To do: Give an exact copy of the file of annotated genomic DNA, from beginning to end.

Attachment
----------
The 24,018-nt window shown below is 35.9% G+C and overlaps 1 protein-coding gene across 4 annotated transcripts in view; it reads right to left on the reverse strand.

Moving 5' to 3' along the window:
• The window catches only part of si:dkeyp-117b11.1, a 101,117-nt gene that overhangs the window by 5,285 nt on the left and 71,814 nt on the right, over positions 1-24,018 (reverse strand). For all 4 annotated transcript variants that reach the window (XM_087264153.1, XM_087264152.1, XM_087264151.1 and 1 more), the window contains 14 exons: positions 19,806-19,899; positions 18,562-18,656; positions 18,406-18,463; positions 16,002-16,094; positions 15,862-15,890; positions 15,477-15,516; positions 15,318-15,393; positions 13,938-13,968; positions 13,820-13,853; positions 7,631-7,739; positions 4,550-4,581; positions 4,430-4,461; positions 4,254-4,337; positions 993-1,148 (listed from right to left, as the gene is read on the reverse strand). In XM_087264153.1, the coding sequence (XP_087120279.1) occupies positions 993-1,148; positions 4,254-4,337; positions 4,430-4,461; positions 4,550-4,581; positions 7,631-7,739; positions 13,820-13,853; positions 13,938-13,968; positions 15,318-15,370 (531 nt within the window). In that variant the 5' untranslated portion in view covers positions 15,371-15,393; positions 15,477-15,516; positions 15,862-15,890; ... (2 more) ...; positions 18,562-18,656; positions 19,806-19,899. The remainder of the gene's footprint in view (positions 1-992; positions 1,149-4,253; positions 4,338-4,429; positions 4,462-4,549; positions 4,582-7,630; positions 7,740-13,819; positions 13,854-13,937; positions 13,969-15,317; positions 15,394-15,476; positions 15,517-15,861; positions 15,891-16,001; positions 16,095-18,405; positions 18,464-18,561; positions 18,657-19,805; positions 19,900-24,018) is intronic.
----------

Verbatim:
The 24,018-nt window shown below is 35.9% G+C and overlaps 1 protein-coding gene across 4 annotated transcripts in view; it reads right to left on the reverse strand.

Moving 5' to 3' along the window:
• The window catches only part of si:dkeyp-117b11.1, a 101,117-nt gene that overhangs the window by 5,285 nt on the left and 71,814 nt on the right, over positions 1-24,018 (reverse strand). For all 4 annotated transcript variants that reach the window (XM_087264153.1, XM_087264152.1, XM_087264151.1 and 1 more), the window contains 14 exons: positions 19,806-19,899; positions 18,562-18,656; positions 18,406-18,463; positions 16,002-16,094; positions 15,862-15,890; positions 15,477-15,516; positions 15,318-15,393; positions 13,938-13,968; positions 13,820-13,853; positions 7,631-7,739; positions 4,550-4,581; positions 4,430-4,461; positions 4,254-4,337; positions 993-1,148 (listed from right to left, as the gene is read on the reverse strand). In XM_087264153.1, the coding sequence (XP_087120279.1) occupies positions 993-1,148; positions 4,254-4,337; positions 4,430-4,461; positions 4,550-4,581; positions 7,631-7,739; positions 13,820-13,853; positions 13,938-13,968; positions 15,318-15,370 (531 nt within the window). In that variant the 5' untranslated portion in view covers positions 15,371-15,393; positions 15,477-15,516; positions 15,862-15,890; ... (2 more) ...; positions 18,562-18,656; positions 19,806-19,899. The remainder of the gene's footprint in view (positions 1-992; positions 1,149-4,253; positions 4,338-4,429; positions 4,462-4,549; positions 4,582-7,630; positions 7,740-13,819; positions 13,854-13,937; positions 13,969-15,317; positions 15,394-15,476; positions 15,517-15,861; positions 15,891-16,001; positions 16,095-18,405; positions 18,464-18,561; positions 18,657-19,805; positions 19,900-24,018) is intronic.